1827 50C Square Base 2 MS64+ PCGS #6144

O.126, R2. CAC.

1828 50C Square 2, Small 8, Large Letters MS62 PCGS #39765

O.111, R4. Catalog description: From the collection of Dr. Charles Link, noted on the PCGS label. Outrageous toning will draw oohs and ahs from those previewing the lot. Luster shimmers beneath a rainbow of iridescent colors. The surfaces are smooth as glass. And, yes, this IS an O.111, right behind the 1828 O.105 and 123 in the list of rare 1828’s. Cherry pickers look for the jagged die break joining the top drapery line to Liberty’s curls. Steve Herrman (AMBPR) identifies three other UNCs, providing assurance that this is a Condition Census offering. Its rarity in high grade is no secret.

1829 50C AU50 PCGS #39781

O.103, R1.

1829 50C AU53 PCGS #39791

O.110, R2.

1829 50C AU53 PCGS #39802

O.116a, R3. Catalog description: Ex Dr. Charles Link, noted on the PCGS label. Scarce die state, with obverse and reverse die breaks described in Overton. The mildly reflective surfaces are toned in iridescent hues of grey and copper, enhanced by tasty morsels of turquoise. Exceptional eye appeal for a 53. Plucked from BHNC’s members-only auction, June 12, 2011.

1829 50C AU58 PCGS #39799

O.114, R3. Ex Dr. Charles Link.

1829 50C MS61 PCGS #6154

O.115, R1. Small letters. Was NGC MS61. Catalog description: The fully lustrous surfaces are bathed in delicate, translucent pale copper toning. The strike is every bit as nice as the preceding MS 64. There is a trace of friction on the cheek. My guess is that NGC found the eye appeal of this little beauty to be adequate compensation. This is a very nice, well struck 1829. If you plan to cross it to PCGS expect an AU 58 and hope for better.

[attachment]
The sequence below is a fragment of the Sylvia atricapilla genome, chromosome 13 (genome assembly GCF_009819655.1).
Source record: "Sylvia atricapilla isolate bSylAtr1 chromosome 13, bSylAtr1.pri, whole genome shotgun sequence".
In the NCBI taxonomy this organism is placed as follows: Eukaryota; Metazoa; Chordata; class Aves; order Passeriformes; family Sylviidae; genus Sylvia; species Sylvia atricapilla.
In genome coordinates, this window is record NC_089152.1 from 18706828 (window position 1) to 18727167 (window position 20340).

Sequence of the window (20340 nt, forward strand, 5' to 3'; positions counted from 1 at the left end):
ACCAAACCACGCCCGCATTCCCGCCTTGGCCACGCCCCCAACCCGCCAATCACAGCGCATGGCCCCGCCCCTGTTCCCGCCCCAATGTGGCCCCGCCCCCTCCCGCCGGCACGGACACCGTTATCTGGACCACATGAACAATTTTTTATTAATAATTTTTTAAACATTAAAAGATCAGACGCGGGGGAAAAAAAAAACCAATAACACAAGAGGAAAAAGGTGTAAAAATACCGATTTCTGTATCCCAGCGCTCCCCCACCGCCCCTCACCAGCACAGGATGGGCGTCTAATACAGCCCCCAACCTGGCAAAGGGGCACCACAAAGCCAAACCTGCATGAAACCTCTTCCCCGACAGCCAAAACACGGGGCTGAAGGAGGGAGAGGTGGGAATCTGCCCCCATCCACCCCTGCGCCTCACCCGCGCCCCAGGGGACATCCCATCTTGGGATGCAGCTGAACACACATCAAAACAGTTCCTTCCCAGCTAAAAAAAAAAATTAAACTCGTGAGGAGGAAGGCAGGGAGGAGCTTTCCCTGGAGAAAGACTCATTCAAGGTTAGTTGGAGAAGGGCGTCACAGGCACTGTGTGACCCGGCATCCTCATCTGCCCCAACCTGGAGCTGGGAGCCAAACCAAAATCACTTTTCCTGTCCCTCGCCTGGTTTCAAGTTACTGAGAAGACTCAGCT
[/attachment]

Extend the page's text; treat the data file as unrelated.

1831 50C F12 PCGS #39857

O.112, R6.

1831 50C AU58 PCGS #39839

O.103, R1.

1831 50C AU58 PCGS #39844

O.108, R3.

1831 50C MS64 PCGS #6159

O.114, R3. CAC. Catalog description: Flamboyant rainbow toning encircles both sides of this vibrant near-Gem half. Brightly lustrous, shades of amber-gold, sea-green, sky-blue, and lavender provide a dazzling display on both sides. Frosty luster beams from the finely granular surfaces, which show a scattering of light abrasions but no serious marks. The strike is sharp except on the eagle's right (facing) talons. CAC endorsed, the eye appeal is terrific. Tied for finest of the variety according to both the Steve Herrman and Donald Parsley census listings.

1832 50C Small Letters AU58+ PCGS #6160

O.121, R3. Was NGC MS61.

1832 50C Large Letters MS63 PCGS #39886

O.101a, R1. Ex-Dale Friend Aside from some oddities with chin/neck dots and laced lips, 1832 has one significant variety. The unique large letters reverse. It was the second to last die set used in the 1832 ('33 used two '32 dies). The 101 LL variety is easy to spot. It has a large die break running through the left wing to where the tail meets the leaves.

1836/1336 50C Lettered Edge AU58 PCGS #39957

O.108a, R2. 1836/1336. One oddity to the O.108 variety is a doubling of the clasp. It is not known if this was done to test metal flow. The clasp is often weak, being directly opposite eagle's head. Or perhaps it was just fanciful design by the engraver. Interestingly this doubling appears on two different obverse dies. But the O.108 is known for a more obvious error: a 3 was mistakenly punched in the date instead of an 8. As luck would have it, the 8 overlaid the 3 almost perfectly. Only the ball from the underlying 3 shows in the 8's lower loop. Strictly speaking this isn't an overdate. No early die from another year was used. But the same could be said about many CBH's that are accepted as overdates. The a die state is attributed by the die crack at the base of the date, and another joining the right side stars.

1793 Chain 1C AMERICA FR2BN PCGS #1341